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Business Planning 101: How to Create a Solid Business Plan for Your Startup

Business Planning 101: How to Create a Solid Business Plan for Your Startup

Business planning is the process of creating and documenting a strategy designed to cultivate growth for your company. Most business planning techniques revolve around three primary objectives: maximizing profit, mitigating risks, and communicating a strategy to secure funding. Although there are different aspects of business planning, in most cases, business planning is centred on creating one specific document: the business plan.

No matter what industry you’re in or what products or services you’re selling, it would help if you had a business plan to guide you. Whether you’re launching an online digital marketing agency or opening a local coffee shop, your business plan is the foundation for your growth efforts. Ultimately, the time and effort you put into your business plan development can significantly impact the success or failure of your venture.

But why is a business plan so important? Couldn’t you use a website builder to launch a site within minutes or have a minimum viable product within a few days? While starting something is simple, solidifying it is not.

Startup founders don’t always see the value of a business plan, particularly when they don’t plan to raise money right away and are silk working out the cracks and kinks of their product. But regardless, think of a business plan as the bedrock for your company.

This detailed document is much more than a description of what your business does and how it does it. It can be used to secure loans and other forms of funding, solidify your milestones, help you better understand your market and competition, and outline your financial needs and feasibility. In short, it can prevent you from walking down a dead end.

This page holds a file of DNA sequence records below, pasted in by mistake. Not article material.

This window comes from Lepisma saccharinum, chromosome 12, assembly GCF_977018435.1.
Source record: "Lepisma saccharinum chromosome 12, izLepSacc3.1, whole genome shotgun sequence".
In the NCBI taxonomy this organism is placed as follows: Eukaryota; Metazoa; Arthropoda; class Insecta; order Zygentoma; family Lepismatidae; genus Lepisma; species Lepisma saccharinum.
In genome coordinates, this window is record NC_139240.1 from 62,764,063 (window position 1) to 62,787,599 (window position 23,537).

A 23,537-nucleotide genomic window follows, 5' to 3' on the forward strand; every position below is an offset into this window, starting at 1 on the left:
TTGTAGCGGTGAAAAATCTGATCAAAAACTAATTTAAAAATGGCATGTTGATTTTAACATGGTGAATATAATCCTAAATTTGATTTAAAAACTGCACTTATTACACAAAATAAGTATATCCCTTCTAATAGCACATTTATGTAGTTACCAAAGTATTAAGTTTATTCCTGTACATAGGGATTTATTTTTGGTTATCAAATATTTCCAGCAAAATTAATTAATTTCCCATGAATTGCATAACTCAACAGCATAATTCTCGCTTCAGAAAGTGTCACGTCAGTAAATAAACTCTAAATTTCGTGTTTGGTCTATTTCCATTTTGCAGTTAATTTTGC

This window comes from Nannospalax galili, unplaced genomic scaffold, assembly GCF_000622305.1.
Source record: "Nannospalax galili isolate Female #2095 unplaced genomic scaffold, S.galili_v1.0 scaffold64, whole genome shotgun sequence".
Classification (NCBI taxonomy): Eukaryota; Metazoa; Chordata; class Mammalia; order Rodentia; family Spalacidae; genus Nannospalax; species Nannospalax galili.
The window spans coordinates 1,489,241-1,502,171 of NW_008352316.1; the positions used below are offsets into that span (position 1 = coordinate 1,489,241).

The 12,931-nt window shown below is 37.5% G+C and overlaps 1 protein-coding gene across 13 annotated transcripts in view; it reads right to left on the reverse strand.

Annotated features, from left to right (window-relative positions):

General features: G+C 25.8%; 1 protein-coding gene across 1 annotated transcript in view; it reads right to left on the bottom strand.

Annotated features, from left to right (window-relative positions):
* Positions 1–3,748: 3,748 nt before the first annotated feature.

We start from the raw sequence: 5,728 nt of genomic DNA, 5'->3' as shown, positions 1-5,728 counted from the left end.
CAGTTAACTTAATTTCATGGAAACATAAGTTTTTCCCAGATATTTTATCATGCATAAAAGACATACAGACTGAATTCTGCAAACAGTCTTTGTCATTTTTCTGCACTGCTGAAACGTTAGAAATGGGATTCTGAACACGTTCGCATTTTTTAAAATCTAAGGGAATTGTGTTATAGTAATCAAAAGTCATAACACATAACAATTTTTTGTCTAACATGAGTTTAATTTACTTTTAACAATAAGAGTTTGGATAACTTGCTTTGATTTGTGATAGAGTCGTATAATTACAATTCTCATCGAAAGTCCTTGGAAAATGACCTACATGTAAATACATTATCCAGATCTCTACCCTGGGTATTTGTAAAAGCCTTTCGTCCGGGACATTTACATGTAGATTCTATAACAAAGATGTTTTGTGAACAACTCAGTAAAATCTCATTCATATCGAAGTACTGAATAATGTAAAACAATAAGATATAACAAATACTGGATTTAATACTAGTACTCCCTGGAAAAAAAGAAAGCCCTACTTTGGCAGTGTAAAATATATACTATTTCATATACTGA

Business Planning Tools

A myriad of tools and services exist to help entrepreneurs develop business plans of their own. Many companies offer their own version of a small business plan template to guide business owners through the process. However, numerous services are dedicated to helping business owners build out certain portions of their business plans. For example, business owners could outsource micro and macroeconomic research, financial planning and forecasting, and marketing agencies. Additionally, they can work alongside business plan writers to help them create a document that’s most likely to appeal to investors and lenders.

Business Plan Table of Contents

Understanding the benefits of a business plan is one thing, but writing it is entirely another. Start by checking out different industry-specific templates for inspiration. From there, follow the tried-and-true format using this table of contents.

Each section provides valuable insight into how you plan to build your business, both from a high-level overview and a detailed perspective. It’s important to note that business plans aren’t just for lenders and investors—it’s also for you. Many business owners have found that their business plans help foster accountability and guidance. With that in mind, here’s what you need to include in a winning business plan:

1. Executive Summary

2. Company Details

3. Market Analysis

4. Customer Analysis

5. Competitor Analysis

6. Marketing Plan

7. Operations & Logistics Plan

8. Management Team

9. Financial Plan

10.  Appendix

Executive Summary

Your executive summary is an overview of your startup. This section provides the reader with a quick synopsis of the overall business plan. The executive summary should be written last to properly convey and summarize the contents in the rest of the document.

For example, once you’ve written a thorough analysis of your target market, it’ll better equip you to include a short synopsis of it in your summary. This section highlights the key points you’ll cover in your business plan by defining your mission and strategy.

Your executive summary should:

  • Include a captivating introduction to your business
  • Describe the problem your business is trying to solve
  • Explain how your company offers a solution to a problem
  • Describe products and services you offer
  • Address how you plan on reaching your customers with your marketing efforts
  • Include your projected revenue
  • Introduce the team

Company Description

The Company Description section of your business plan covers three key components: who you are, what you do, and why you do it. Begin by creating an elevator pitch and then expound upon it.